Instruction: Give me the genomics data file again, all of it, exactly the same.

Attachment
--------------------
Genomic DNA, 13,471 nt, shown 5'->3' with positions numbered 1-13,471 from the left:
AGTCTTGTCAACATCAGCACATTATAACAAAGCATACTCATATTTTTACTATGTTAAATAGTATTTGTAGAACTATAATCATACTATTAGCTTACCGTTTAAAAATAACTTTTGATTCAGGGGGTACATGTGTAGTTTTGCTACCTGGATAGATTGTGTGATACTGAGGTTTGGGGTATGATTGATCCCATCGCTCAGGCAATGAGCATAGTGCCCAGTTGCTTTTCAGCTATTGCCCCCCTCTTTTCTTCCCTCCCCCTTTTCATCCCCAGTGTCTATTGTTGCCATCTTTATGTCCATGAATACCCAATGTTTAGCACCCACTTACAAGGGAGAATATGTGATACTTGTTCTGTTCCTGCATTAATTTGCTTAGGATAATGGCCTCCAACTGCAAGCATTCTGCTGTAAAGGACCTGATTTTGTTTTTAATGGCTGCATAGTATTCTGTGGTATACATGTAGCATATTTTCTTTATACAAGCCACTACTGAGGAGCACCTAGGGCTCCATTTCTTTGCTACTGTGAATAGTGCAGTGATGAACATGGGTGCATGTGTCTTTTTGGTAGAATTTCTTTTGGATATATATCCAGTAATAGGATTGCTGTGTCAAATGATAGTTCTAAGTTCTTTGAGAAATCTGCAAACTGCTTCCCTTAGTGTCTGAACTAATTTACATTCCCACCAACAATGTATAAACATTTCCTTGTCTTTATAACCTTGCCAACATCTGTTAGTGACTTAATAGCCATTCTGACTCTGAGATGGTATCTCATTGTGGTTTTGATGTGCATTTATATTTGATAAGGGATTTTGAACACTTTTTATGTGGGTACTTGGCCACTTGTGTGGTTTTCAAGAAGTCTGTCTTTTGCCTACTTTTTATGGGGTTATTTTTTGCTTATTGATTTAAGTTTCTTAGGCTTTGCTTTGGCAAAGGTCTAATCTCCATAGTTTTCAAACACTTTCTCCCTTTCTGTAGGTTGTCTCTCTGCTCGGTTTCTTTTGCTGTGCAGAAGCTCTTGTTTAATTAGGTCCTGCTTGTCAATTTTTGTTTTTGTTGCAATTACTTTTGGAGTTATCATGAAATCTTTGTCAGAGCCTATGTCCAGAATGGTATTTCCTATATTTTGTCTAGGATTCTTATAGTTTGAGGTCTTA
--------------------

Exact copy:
Genomic DNA, 13,471 nt, shown 5'->3' with positions numbered 1-13,471 from the left:
AGTCTTGTCAACATCAGCACATTATAACAAAGCATACTCATATTTTTACTATGTTAAATAGTATTTGTAGAACTATAATCATACTATTAGCTTACCGTTTAAAAATAACTTTTGATTCAGGGGGTACATGTGTAGTTTTGCTACCTGGATAGATTGTGTGATACTGAGGTTTGGGGTATGATTGATCCCATCGCTCAGGCAATGAGCATAGTGCCCAGTTGCTTTTCAGCTATTGCCCCCCTCTTTTCTTCCCTCCCCCTTTTCATCCCCAGTGTCTATTGTTGCCATCTTTATGTCCATGAATACCCAATGTTTAGCACCCACTTACAAGGGAGAATATGTGATACTTGTTCTGTTCCTGCATTAATTTGCTTAGGATAATGGCCTCCAACTGCAAGCATTCTGCTGTAAAGGACCTGATTTTGTTTTTAATGGCTGCATAGTATTCTGTGGTATACATGTAGCATATTTTCTTTATACAAGCCACTACTGAGGAGCACCTAGGGCTCCATTTCTTTGCTACTGTGAATAGTGCAGTGATGAACATGGGTGCATGTGTCTTTTTGGTAGAATTTCTTTTGGATATATATCCAGTAATAGGATTGCTGTGTCAAATGATAGTTCTAAGTTCTTTGAGAAATCTGCAAACTGCTTCCCTTAGTGTCTGAACTAATTTACATTCCCACCAACAATGTATAAACATTTCCTTGTCTTTATAACCTTGCCAACATCTGTTAGTGACTTAATAGCCATTCTGACTCTGAGATGGTATCTCATTGTGGTTTTGATGTGCATTTATATTTGATAAGGGATTTTGAACACTTTTTATGTGGGTACTTGGCCACTTGTGTGGTTTTCAAGAAGTCTGTCTTTTGCCTACTTTTTATGGGGTTATTTTTTGCTTATTGATTTAAGTTTCTTAGGCTTTGCTTTGGCAAAGGTCTAATCTCCATAGTTTTCAAACACTTTCTCCCTTTCTGTAGGTTGTCTCTCTGCTCGGTTTCTTTTGCTGTGCAGAAGCTCTTGTTTAATTAGGTCCTGCTTGTCAATTTTTGTTTTTGTTGCAATTACTTTTGGAGTTATCATGAAATCTTTGTCAGAGCCTATGTCCAGAATGGTATTTCCTATATTTTGTCTAGGATTCTTATAGTTTGAGGTCTTA